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Help with tweaking my skills please

post #1 of 9
Thread Starter 

I don't spend no where near as much time as I need to here at  Smoking Meat.com  I have been recently though and I've picked up on some things I'll be doing over the winter.

I have a Brinkman Trailmaster that I'll be adding a chimney extension and baffle to as well as getting some tuning plates. I started paying attention to the pictures of final products though and see a marked difference in what I see here and mine. My meat is delicious, of that I have no doubt based on what people tell me. Here's how I go about making it. Anything you notice will help. My meats invariably come out very very dark. I have fallen in love with the pics of the golden brown finished products I see here though.

I rub down whatever I'm cooking be it ribs, bird or butts. I use a homemade rub that people have offered to pay for. I coat it nicely the night before to imbue some flavor into the meat. To get the smoker going I make a pyramid of charcoal, light it up and let the center get red. I have Bradford Pears and pecan trees on my property so that is primarily the wood I use with some maple or oak thrown in. Sometimes I soak the wood in a bucket of water overnight sometimes I don't. I use logs about 18" long and anywhere from an inch to 4 inches in diameter. I flatten out the pyramid and sit the wood on top. Large pieces I use one at a time smaller ones I'll use 2 or 3. I keep an eye on the firebox throughout and make sure I have a decent fire going. I read in a post about how the smoke is supposed to be blue to invisible. Mine is usually heavy and white. I don't get a bad taste and I have no buildup on the inside of my smoker.

Reading the posts I note a disdain for charcoal. Being a city boy that's the only way I know how. how do I go about starting a wood fire. I have tons of small branches, twigs and sticks.  Thanks for any help.

post #2 of 9

Hello chiquilin.  I think the "disdain" you are speaking about is usually more directed at soaked briquettes.  The ones that are labelled insta, instant lighting and such are soaked in lighter fluid.  Many folks on the site use briquettes to great success.  Many of use lump wood charcoal and some use only wood.  IMHO I think your food comes out more dark in color is probably because of the sugar content in your rub. Try doing a chicken with just salt and pepper and see what you wind up with.  Good luck.  Keep Smokin!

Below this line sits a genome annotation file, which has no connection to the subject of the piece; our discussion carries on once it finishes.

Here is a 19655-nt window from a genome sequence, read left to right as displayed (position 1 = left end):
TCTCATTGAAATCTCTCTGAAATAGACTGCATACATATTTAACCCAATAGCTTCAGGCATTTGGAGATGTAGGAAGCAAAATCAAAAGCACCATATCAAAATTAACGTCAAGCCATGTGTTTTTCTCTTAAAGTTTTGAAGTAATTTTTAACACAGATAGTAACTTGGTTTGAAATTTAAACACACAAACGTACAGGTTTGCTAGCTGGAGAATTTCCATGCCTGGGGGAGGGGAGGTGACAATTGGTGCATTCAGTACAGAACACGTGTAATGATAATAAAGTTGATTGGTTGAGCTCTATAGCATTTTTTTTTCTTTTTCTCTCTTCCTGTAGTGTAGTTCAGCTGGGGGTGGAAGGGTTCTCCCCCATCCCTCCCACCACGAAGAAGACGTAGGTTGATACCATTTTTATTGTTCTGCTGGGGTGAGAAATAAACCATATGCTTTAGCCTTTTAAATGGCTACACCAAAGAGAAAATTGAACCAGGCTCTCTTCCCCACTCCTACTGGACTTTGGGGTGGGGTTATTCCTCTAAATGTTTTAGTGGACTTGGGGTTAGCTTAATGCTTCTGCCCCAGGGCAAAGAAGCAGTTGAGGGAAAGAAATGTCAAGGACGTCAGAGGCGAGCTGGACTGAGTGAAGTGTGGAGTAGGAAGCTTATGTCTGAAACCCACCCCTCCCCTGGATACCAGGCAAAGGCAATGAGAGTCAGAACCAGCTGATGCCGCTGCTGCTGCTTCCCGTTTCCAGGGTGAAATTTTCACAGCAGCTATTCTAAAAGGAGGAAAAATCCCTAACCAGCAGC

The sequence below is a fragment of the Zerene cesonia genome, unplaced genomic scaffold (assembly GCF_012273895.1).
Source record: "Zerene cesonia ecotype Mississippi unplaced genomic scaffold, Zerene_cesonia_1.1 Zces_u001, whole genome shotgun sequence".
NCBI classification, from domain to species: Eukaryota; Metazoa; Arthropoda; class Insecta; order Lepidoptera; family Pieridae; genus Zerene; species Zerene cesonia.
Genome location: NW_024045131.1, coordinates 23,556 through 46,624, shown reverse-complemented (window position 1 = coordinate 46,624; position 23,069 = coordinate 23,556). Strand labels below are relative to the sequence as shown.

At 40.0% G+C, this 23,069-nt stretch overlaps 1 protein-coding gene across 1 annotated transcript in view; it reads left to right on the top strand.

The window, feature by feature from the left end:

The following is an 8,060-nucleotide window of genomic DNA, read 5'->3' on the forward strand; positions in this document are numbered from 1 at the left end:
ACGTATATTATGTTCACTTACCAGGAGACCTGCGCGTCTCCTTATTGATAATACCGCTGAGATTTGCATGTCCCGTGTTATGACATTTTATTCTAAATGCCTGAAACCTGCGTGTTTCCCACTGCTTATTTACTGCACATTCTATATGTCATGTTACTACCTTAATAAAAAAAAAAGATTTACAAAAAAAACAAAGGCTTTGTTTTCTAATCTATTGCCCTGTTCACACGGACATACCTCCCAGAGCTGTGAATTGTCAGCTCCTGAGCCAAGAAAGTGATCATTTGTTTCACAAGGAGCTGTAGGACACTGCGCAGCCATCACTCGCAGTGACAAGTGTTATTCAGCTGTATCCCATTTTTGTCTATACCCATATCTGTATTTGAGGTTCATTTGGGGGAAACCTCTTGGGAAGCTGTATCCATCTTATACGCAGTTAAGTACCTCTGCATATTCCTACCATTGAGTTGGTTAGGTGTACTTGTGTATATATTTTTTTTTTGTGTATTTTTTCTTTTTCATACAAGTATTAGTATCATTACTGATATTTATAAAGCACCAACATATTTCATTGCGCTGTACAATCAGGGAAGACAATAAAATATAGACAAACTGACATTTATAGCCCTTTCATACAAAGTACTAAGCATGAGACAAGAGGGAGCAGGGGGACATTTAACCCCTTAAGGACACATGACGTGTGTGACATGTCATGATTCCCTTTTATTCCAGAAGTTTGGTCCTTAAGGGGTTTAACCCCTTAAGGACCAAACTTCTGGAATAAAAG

Danny

post #3 of 9

Heavy white smoke eh?

Have you ever experienced any slight numbness on the tip of you tongue after eating your 'cue?

If so, that's from the incomplete combustion represented by heavy white smoke.

Also soaking the wood on occasion, don't know about that.

You are getting positive feedback so you're doing something right for sure.

Keep experimenting.

As for charcoal use, I luv my chimney starter or I build a pyramid of twigs and gradually increase the size of the kindling as it burns.

post #4 of 9
A couple things. I wouldn't soak your wood. Make sure the wood you are using is seasoned well, 2+ years sitting in dry conditions. Leave your exhaust vent wide open all times. Use your firebox vents to control your heat temp.
post #5 of 9

Hello.  I am with the rest of the folks.  That heavy white smoke has me curious.  I will put it down to soaking your wood  dirtsailor has ya covered there.  Post some pics of your next cook.  Everything you can think of.  That will help.  Good luck.  Keep Smokin!

Danny

post #6 of 9

I use lump charcoal that you can get at most stores.  I start the fire in a chimney and then put it in the fire box.  I adjust the vent until my temp is ready and then put the meat in. Its at this point that I put three or four apple wood chunks on top of the lump charcoal.  Do not soak them in water first and make sure they are seasoned.  I only use the wood chunks for the first two to three hours and then finish the cook with only lump charcoal.  My guess is your meat is darker then you want because you soak the wood, its not seasoned and or smoke it to long.  Meat only accepts smoke (smoke ring) up until about 140 degrees after that you are just adding soot.  Hope this helps  mike

post #7 of 9

never EVER soak the wood!!

 

never!!

 

take the wood and preheat it on the firebox lid before adding. you want it to burst into flames as quickly as possible

post #8 of 9
If your using small limbs 1" in dia. That could be a problem as well. High bark to clean wood ratio. Try bigger pieces, we'll seasoned to the point you can peel the bark off before cooking with it.
post #9 of 9
Thread Starter 

Wow, thanx. I think mfalto has it nailed. My temp usually stays around 250.

 

I will NEVER EVER soak my wood again.

 

Here's a pic of my Thanksgiving smoke. Y'all can see the kind of smoke I'm talking about.

 

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